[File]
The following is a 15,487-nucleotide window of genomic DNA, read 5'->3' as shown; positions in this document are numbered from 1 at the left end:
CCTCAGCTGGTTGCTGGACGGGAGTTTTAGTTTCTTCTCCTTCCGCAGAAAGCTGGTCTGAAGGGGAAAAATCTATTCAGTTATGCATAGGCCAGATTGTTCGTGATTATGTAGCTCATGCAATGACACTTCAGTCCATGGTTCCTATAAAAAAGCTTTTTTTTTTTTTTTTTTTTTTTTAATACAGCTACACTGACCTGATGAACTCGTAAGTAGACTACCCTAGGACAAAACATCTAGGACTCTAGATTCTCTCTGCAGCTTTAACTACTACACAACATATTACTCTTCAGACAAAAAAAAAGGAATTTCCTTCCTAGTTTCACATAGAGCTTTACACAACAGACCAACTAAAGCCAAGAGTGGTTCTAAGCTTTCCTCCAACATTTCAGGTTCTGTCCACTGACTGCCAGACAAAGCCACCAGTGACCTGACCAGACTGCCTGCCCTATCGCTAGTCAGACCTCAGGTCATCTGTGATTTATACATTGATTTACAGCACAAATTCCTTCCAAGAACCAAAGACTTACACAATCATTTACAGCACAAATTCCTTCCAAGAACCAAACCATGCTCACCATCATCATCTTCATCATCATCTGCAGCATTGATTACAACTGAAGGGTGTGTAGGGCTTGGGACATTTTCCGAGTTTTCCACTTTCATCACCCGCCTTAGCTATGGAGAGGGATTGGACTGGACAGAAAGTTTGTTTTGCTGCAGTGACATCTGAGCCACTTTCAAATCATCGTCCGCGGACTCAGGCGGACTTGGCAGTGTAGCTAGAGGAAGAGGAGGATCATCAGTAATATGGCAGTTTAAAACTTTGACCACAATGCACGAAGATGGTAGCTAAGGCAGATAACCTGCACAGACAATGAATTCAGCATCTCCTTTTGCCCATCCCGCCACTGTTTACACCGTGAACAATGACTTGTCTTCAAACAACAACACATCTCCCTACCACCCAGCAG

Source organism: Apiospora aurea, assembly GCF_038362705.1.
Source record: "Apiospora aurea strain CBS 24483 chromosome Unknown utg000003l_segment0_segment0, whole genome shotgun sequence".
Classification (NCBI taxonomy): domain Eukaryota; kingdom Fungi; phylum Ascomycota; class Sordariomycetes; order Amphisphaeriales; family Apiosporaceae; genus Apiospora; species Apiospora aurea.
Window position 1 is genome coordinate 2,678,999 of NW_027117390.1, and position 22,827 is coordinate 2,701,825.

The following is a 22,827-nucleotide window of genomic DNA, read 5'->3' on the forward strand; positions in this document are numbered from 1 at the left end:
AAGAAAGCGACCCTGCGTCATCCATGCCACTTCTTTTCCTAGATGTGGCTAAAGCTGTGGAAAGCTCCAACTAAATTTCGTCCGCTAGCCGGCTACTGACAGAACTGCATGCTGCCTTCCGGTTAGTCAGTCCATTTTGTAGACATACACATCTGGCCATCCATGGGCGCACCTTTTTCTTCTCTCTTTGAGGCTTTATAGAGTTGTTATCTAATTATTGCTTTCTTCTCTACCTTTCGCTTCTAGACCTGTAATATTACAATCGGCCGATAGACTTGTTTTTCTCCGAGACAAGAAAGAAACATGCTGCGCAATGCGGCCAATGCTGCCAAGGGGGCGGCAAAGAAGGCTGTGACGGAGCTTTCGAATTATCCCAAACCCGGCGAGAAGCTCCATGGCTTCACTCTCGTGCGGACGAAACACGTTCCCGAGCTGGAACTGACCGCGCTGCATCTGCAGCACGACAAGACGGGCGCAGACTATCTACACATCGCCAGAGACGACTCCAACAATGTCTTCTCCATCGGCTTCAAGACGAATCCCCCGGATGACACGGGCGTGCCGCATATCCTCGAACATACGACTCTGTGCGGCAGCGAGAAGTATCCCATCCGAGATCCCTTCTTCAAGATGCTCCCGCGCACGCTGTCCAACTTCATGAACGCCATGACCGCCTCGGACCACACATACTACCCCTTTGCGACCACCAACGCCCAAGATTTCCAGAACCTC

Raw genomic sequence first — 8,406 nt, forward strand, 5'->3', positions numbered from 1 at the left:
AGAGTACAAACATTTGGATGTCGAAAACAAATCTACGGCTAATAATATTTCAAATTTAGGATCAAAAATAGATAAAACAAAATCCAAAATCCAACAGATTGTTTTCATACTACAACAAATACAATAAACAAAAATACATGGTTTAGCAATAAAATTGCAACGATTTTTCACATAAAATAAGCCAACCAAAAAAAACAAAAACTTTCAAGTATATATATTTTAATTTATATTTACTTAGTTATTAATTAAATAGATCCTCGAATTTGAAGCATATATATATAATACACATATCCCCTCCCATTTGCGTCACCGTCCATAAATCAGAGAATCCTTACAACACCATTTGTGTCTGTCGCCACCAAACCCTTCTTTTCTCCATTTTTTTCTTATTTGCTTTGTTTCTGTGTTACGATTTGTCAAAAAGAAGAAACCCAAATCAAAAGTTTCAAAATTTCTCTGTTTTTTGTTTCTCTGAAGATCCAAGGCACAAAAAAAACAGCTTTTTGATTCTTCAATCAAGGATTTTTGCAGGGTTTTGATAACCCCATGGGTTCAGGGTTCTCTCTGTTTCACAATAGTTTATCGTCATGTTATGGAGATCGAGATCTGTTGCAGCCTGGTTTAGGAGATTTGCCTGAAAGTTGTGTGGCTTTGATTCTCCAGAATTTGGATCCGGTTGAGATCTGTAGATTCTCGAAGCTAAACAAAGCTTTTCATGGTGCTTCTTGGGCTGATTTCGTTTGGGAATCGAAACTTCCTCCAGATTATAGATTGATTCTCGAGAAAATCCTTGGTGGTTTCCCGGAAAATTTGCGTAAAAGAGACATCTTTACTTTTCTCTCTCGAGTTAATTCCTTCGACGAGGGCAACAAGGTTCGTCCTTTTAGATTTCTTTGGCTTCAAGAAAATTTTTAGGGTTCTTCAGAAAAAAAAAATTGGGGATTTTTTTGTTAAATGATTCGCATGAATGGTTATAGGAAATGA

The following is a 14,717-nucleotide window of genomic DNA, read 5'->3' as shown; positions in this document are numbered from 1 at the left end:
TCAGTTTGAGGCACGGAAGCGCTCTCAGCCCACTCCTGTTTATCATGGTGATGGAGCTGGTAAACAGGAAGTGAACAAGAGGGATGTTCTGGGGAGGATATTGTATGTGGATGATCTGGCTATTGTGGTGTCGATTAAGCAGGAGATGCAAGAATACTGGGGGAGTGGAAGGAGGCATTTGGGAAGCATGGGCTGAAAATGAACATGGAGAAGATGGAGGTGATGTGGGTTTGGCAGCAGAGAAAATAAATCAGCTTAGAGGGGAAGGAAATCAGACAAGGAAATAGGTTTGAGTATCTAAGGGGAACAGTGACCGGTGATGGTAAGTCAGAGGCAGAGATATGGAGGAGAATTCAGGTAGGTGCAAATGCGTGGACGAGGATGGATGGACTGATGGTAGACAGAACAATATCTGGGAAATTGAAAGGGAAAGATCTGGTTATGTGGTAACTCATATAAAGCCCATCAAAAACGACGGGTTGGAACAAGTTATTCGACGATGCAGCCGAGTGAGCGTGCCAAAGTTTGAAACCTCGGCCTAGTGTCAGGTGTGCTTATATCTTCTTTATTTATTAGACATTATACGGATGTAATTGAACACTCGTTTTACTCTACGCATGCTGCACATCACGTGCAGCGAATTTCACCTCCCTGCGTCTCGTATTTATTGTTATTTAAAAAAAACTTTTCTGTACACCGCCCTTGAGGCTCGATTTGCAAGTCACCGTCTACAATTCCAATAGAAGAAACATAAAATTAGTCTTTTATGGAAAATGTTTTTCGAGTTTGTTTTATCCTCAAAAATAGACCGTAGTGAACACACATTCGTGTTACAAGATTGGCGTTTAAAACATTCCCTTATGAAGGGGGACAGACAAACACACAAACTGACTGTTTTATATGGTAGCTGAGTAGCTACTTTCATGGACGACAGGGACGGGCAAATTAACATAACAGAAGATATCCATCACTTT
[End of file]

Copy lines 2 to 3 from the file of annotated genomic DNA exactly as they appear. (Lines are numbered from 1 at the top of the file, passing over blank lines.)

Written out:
CCTCAGCTGGTTGCTGGACGGGAGTTTTAGTTTCTTCTCCTTCCGCAGAAAGCTGGTCTGAAGGGGAAAAATCTATTCAGTTATGCATAGGCCAGATTGTTCGTGATTATGTAGCTCATGCAATGACACTTCAGTCCATGGTTCCTATAAAAAAGCTTTTTTTTTTTTTTTTTTTTTTTTAATACAGCTACACTGACCTGATGAACTCGTAAGTAGACTACCCTAGGACAAAACATCTAGGACTCTAGATTCTCTCTGCAGCTTTAACTACTACACAACATATTACTCTTCAGACAAAAAAAAAGGAATTTCCTTCCTAGTTTCACATAGAGCTTTACACAACAGACCAACTAAAGCCAAGAGTGGTTCTAAGCTTTCCTCCAACATTTCAGGTTCTGTCCACTGACTGCCAGACAAAGCCACCAGTGACCTGACCAGACTGCCTGCCCTATCGCTAGTCAGACCTCAGGTCATCTGTGATTTATACATTGATTTACAGCACAAATTCCTTCCAAGAACCAAAGACTTACACAATCATTTACAGCACAAATTCCTTCCAAGAACCAAACCATGCTCACCATCATCATCTTCATCATCATCTGCAGCATTGATTACAACTGAAGGGTGTGTAGGGCTTGGGACATTTTCCGAGTTTTCCACTTTCATCACCCGCCTTAGCTATGGAGAGGGATTGGACTGGACAGAAAGTTTGTTTTGCTGCAGTGACATCTGAGCCACTTTCAAATCATCGTCCGCGGACTCAGGCGGACTTGGCAGTGTAGCTAGAGGAAGAGGAGGATCATCAGTAATATGGCAGTTTAAAACTTTGACCACAATGCACGAAGATGGTAGCTAAGGCAGATAACCTGCACAGACAATGAATTCAGCATCTCCTTTTGCCCATCCCGCCACTGTTTACACCGTGAACAATGACTTGTCTTCAAACAACAACACATCTCCCTACCACCCAGCAG

Source organism: Apiospora aurea, assembly GCF_038362705.1.